This is a story of how I became a useful member of society by doing my first open-source contribution.
It all began one fateful afternoon, when I purchased a TP-Link Wifi dongle, thinking that it would allow me to connect my old Raspberry Pi 2 wirelessly to the internet. It was running my own Poky-based distro, but what could really go wrong with random USB devices and Linux?
Well quite a plenty really. I plugged the device in, but I couldn’t connect to the highway of data. No delicious internet cookies for me. Not even a blinking led.
To begin troubleshooting the issue, I tried checking if the network interface was seen by kernel by running both
ifconfig -a and
ip link show. No wlan devices were found. Some googling suggested running
lsusb. That showed the device, which at least proved that it wasn’t broken and was recognized by kernel. Some sort of network driver was clearly needed.
Bus 001 Device 004: ID 2357:011f TP-Link 802.11ac WLAN Adapter
Bus 001 Device 003: ID 0424:ec00 Microchip Technology, Inc. (formerly SMSC) SMSC9512/9514 Fast Ethernet Adapter
Bus 001 Device 002: ID 0424:9514 Microchip Technology, Inc. (formerly SMSC) SMC9514 Hub
Bus 001 Device 001: ID 1d6b:0002 Linux Foundation 2.0 root hub
Finding the correct driver turned out to be a bit tougher than expected. First I tried googling the name of the wifi dongle suffixed with “driver”. Bad Idea. This led to a lot of ancient forum posts that suggested all kinds of Realtek drivers for (almost) similarly named devices that were installed by enabling a variety of kernel configuration options. None of the drivers worked.
After some more of the furious googling I found out that the wifi dongle I bought required an out-of-tree kernel module instead. That meant I couldn’t just enable a kernel configuration to build the driver in my distro. Finding the correct driver was another trial and error type of affair. Someone suggested a driver for the 8812au chip. It did not work but helped me to find a correct trail.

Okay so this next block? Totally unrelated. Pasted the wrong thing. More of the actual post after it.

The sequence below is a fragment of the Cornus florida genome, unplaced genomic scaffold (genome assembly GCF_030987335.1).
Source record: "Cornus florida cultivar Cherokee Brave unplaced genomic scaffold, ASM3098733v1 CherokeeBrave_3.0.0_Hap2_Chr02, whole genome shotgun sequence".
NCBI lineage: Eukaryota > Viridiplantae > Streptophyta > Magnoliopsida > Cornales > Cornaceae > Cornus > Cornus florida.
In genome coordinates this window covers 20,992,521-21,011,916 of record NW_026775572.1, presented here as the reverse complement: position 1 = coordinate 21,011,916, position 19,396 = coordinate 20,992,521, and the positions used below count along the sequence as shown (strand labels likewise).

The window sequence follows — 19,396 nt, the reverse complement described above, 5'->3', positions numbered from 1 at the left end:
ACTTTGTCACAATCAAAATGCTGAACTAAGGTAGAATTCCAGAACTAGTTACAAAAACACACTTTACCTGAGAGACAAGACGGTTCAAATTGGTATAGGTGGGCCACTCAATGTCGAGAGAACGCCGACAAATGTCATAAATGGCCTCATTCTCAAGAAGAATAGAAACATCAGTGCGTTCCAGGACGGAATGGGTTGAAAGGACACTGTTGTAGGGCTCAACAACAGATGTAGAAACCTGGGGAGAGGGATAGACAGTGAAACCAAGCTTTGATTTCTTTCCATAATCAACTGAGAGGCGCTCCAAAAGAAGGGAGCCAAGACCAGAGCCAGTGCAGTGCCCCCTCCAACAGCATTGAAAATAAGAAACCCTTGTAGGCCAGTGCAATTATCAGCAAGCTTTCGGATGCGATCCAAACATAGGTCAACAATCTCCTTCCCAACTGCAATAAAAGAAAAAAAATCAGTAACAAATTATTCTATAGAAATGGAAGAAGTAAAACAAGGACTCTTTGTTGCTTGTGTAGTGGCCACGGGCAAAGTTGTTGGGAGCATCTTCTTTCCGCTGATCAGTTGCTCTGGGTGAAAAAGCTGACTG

RTL8812AU driver repo contained a file
supported-device-IDs that expectedly did not contain the device id output by
lsusb. However, that gave me an idea (that I really should have gotten from the beginning): googling “driver 2357:011f”. Who would have guessed that searching for a driver with an exact device id instead of vague product names would yield the correct driver(s)? This search also helped me to find the name of the Realtek chip, 8821au, which I confused plenty of times with 8812au. I’m not sure if this info would have been available on the manual of the dongle because I did not read it.
After finding the driver & chip I connected some dots and realized that there actually is a kernel configuration driver named CONFIG_RTL8XXXU that I tried. Despite what the name suggests, it does not work with rtl8821au.
Once the correct driver was figured out it was time to add it to the Yocto build. Some more googling revealed that there is a meta layer called meta-rtlwifi for these Realtek out-of-tree modules. Unfortunately, it didn’t contain the RTL8821AU driver. Fortunately, I’ve been using git at work so I could fix that myself. You can see where this is heading.
So I took the RTL8812AU driver recipe as I suspected that it should mostly work, and updated the relevant parts, i.e. the repo to fetch the driver from. I was pleasantly surprised that the build worked just like that. Even more shocking was that the module worked as well. After that, it was just a matter of a pull request to get the driver added to the meta-layer alongside the other friendly drivers.
There were actually multiple drivers available for 8821au. At least morrownr, ulli-kroll and ivanborislav provide RTL8821AU drivers. In the end, I chose morrownr driver because their driver worked satisfactorily out of the box and their driver is also used for 8812au. I first gave a shot at ivanborislav driver but it filled my TTY with logs about power save mode. Most likely a configuration mistake from my side, but usually a thing that works without extra tinkering is the better choice.
That’s how I got quite familiar with my wifi dongle, and made my first open-source contribution in the process. I also learned something. I’m not yet 100% sure what that is. Perhaps it’s that the device id is quite important when trying to find a suitable driver. And googling can give all kinds of interesting useful information. Until next time!